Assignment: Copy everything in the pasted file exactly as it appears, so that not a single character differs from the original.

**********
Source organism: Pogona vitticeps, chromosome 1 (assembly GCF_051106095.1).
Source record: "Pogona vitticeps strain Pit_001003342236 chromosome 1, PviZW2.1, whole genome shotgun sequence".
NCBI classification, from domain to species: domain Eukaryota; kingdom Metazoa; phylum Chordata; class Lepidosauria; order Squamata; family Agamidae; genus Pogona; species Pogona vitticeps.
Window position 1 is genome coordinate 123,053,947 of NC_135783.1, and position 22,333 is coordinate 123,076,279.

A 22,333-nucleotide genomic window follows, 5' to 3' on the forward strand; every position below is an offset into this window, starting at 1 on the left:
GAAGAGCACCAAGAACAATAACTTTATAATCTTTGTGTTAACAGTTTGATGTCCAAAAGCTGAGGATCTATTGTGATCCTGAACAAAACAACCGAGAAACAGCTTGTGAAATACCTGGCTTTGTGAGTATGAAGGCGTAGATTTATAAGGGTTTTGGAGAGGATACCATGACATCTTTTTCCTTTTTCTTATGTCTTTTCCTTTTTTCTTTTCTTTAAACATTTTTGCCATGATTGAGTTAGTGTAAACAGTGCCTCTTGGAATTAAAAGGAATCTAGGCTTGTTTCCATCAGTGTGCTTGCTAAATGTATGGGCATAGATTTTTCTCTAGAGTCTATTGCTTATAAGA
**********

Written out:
Source organism: Pogona vitticeps, chromosome 1 (assembly GCF_051106095.1).
Source record: "Pogona vitticeps strain Pit_001003342236 chromosome 1, PviZW2.1, whole genome shotgun sequence".
NCBI classification, from domain to species: domain Eukaryota; kingdom Metazoa; phylum Chordata; class Lepidosauria; order Squamata; family Agamidae; genus Pogona; species Pogona vitticeps.
Window position 1 is genome coordinate 123,053,947 of NC_135783.1, and position 22,333 is coordinate 123,076,279.

A 22,333-nucleotide genomic window follows, 5' to 3' on the forward strand; every position below is an offset into this window, starting at 1 on the left:
GAAGAGCACCAAGAACAATAACTTTATAATCTTTGTGTTAACAGTTTGATGTCCAAAAGCTGAGGATCTATTGTGATCCTGAACAAAACAACCGAGAAACAGCTTGTGAAATACCTGGCTTTGTGAGTATGAAGGCGTAGATTTATAAGGGTTTTGGAGAGGATACCATGACATCTTTTTCCTTTTTCTTATGTCTTTTCCTTTTTTCTTTTCTTTAAACATTTTTGCCATGATTGAGTTAGTGTAAACAGTGCCTCTTGGAATTAAAAGGAATCTAGGCTTGTTTCCATCAGTGTGCTTGCTAAATGTATGGGCATAGATTTTTCTCTAGAGTCTATTGCTTATAAGA